Make way for the long-lost piece of Stonehenge! Hell, I didn’t know the iconic location had some pieces missing until now. The missing piece was taken by Robert Phillips in 1958 while performing restoration work on the monument. Phllips took the cylindrical core after it was drilled from one of Stonehenge’s pillars. Now, after 60 years, scientists have a chance to study the inside of the monument through the core:
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They found that Stonehenge’s towering standing stones, or sarsens, were made of rock containing sediments that formed whendinosaurs walked the Earth. Other grains in the rock date as far back as 1.6 billion years.
“We haveCT-scanned the rock, zapped it withX-rays, looked at it under various microscopes and analyzed its sedimentology and chemistry,” said study lead author David Nash, a professor of physical geography at the University of Brighton in England.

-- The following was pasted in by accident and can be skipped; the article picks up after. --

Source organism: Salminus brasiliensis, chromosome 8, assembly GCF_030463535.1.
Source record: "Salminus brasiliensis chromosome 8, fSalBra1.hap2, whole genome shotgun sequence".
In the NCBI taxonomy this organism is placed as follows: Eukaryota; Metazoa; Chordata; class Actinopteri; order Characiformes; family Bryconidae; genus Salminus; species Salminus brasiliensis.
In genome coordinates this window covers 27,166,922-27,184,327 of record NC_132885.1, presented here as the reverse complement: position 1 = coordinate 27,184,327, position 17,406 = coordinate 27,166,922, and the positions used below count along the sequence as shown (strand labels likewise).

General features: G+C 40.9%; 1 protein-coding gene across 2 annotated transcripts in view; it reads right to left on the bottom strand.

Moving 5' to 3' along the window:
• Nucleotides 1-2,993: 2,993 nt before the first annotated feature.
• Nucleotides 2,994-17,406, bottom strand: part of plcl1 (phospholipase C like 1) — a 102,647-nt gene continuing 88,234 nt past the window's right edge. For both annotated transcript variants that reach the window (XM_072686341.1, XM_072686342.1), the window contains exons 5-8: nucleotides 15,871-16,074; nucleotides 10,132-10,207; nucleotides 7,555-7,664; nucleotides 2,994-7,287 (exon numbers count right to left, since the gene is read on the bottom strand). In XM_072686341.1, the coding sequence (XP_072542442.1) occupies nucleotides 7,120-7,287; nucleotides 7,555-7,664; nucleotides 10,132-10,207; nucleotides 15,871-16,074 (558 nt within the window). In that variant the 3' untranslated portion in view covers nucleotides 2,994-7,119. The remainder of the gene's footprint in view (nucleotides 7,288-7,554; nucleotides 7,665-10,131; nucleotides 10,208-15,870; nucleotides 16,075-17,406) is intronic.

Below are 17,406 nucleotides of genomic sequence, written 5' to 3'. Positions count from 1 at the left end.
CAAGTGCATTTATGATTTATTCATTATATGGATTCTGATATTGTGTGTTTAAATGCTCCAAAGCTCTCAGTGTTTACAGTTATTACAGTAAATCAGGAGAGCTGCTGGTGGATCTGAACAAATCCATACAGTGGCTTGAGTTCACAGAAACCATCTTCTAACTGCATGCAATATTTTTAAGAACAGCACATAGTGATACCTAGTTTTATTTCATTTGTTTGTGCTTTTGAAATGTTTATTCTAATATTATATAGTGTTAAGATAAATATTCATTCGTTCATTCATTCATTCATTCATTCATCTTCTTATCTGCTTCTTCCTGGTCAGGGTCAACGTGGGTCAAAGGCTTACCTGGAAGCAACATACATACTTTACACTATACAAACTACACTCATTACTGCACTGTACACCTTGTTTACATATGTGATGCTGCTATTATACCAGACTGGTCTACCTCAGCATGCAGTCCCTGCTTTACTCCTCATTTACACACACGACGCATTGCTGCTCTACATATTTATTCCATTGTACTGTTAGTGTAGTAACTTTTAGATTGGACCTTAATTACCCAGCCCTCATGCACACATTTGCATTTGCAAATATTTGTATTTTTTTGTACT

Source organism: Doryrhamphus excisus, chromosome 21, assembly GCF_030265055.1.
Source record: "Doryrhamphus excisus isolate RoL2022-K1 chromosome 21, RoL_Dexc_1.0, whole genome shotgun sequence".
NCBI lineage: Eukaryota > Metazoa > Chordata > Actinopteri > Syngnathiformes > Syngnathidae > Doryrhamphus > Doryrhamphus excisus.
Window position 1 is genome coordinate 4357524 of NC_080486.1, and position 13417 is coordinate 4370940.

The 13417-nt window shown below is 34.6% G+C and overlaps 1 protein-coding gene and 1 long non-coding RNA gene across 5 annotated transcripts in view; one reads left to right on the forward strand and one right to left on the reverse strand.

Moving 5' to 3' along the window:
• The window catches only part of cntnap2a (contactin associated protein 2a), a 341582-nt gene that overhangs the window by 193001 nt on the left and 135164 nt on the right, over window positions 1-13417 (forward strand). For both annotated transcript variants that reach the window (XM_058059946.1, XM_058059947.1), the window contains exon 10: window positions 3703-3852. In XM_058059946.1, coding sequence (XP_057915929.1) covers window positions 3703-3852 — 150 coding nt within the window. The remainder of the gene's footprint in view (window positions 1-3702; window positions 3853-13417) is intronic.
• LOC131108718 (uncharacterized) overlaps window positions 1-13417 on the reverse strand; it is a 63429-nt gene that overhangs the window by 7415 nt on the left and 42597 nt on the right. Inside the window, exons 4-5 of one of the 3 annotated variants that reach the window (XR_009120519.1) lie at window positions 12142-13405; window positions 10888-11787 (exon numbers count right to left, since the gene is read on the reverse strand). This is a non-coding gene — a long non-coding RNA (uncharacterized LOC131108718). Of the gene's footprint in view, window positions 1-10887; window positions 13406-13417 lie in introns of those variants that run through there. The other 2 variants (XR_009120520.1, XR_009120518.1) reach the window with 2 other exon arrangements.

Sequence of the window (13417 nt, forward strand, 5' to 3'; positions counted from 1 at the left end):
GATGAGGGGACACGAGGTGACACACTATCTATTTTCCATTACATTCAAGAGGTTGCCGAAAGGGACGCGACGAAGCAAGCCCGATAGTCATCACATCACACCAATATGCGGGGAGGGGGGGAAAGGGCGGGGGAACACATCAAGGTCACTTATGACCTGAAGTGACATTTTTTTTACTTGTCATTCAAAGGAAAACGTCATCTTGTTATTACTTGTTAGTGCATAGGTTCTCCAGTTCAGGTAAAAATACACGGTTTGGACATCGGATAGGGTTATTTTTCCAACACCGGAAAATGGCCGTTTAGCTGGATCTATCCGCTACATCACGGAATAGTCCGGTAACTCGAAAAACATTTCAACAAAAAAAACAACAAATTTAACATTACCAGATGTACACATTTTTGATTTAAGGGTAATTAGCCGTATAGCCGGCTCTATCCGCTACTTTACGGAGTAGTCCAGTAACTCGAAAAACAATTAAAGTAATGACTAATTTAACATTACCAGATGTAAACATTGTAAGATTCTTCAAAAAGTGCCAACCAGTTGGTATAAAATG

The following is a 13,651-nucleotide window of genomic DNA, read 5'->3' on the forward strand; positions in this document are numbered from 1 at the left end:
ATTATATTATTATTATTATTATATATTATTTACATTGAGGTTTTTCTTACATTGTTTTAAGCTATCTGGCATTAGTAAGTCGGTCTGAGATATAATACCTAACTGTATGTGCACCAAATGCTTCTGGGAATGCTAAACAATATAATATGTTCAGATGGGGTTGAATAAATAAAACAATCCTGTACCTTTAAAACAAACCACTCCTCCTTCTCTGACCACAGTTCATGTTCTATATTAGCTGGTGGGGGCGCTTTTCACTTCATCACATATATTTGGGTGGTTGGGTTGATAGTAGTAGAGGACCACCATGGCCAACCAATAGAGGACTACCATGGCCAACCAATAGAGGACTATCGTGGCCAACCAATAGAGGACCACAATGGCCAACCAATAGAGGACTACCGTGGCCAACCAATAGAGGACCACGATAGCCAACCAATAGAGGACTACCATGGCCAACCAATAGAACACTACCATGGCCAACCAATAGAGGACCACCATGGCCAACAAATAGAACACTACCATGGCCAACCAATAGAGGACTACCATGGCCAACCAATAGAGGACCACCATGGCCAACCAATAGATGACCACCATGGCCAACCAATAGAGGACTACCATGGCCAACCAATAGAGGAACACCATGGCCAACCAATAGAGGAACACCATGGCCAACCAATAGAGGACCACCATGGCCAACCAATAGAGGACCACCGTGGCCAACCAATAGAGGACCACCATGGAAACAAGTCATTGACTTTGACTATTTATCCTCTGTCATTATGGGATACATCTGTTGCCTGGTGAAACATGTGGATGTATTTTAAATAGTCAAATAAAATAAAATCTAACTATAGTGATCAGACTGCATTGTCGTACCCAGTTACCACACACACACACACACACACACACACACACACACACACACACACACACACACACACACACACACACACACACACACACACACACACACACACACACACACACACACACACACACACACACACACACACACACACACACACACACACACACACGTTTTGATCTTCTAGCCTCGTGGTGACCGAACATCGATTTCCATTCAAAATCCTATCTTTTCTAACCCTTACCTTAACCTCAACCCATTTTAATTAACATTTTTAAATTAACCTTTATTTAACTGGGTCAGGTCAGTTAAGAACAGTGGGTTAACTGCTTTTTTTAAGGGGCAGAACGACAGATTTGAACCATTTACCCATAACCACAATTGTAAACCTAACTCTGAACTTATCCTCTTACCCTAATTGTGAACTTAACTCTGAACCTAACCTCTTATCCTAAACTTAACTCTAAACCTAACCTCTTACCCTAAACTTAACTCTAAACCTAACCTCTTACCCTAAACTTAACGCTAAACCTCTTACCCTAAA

“With the exception of thin-section analyses and a couple of the chemical methods, all of the techniques we used in the study were new both to Stonehenge and the study of sarsen stones in the U.K.,” Nash told Live Science in an email.
Stonehenge’s central circle of pillars was erected during the Neolithic period, about 4,500 years ago,according to English Heritage, a nonprofit organization that manages historic monuments in England.
“Sarsens were erected in two concentric arrangements — an inner horseshoe and an outer circle — and the bluestones [smaller monument stones] were set up between them in a double arc,” English Heritage said on its website.
Image credit: Sung Shin